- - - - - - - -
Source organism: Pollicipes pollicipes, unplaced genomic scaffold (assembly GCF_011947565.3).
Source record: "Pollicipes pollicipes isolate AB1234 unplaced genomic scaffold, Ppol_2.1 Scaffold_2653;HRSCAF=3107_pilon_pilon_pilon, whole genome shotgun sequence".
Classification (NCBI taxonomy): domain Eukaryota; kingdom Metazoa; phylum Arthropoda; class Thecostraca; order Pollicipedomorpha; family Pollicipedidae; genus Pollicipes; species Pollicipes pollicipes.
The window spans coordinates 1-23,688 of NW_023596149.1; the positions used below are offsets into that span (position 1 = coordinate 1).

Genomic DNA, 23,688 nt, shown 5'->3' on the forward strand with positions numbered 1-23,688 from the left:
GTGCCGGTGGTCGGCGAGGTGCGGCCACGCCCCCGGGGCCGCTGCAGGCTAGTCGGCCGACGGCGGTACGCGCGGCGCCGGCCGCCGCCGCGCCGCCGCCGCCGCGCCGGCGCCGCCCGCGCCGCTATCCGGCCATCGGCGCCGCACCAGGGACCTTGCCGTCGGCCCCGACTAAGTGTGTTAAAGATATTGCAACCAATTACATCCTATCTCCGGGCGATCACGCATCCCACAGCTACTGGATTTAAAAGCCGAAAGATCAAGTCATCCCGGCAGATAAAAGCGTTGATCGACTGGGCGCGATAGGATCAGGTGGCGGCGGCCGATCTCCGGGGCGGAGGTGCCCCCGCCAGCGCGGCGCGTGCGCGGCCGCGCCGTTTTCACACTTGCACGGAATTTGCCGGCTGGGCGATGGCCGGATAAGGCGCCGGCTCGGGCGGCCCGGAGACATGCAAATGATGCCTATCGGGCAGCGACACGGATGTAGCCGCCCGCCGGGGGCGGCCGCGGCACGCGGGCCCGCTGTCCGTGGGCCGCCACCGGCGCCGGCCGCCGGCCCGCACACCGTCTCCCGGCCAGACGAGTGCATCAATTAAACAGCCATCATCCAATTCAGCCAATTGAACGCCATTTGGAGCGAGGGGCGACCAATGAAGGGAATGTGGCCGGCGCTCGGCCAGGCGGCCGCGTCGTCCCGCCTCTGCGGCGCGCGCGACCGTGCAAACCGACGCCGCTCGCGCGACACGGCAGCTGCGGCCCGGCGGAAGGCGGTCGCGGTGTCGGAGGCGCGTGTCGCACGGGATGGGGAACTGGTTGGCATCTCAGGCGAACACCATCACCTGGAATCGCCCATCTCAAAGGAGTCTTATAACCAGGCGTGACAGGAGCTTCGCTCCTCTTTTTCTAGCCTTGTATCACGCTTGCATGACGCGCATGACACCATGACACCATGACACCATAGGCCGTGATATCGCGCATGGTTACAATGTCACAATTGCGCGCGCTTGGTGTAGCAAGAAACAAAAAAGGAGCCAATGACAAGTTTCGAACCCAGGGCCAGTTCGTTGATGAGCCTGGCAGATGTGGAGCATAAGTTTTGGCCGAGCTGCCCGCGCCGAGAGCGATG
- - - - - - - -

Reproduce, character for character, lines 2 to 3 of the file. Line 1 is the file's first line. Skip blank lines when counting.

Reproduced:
Source record: "Pollicipes pollicipes isolate AB1234 unplaced genomic scaffold, Ppol_2.1 Scaffold_2653;HRSCAF=3107_pilon_pilon_pilon, whole genome shotgun sequence".
Classification (NCBI taxonomy): domain Eukaryota; kingdom Metazoa; phylum Arthropoda; class Thecostraca; order Pollicipedomorpha; family Pollicipedidae; genus Pollicipes; species Pollicipes pollicipes.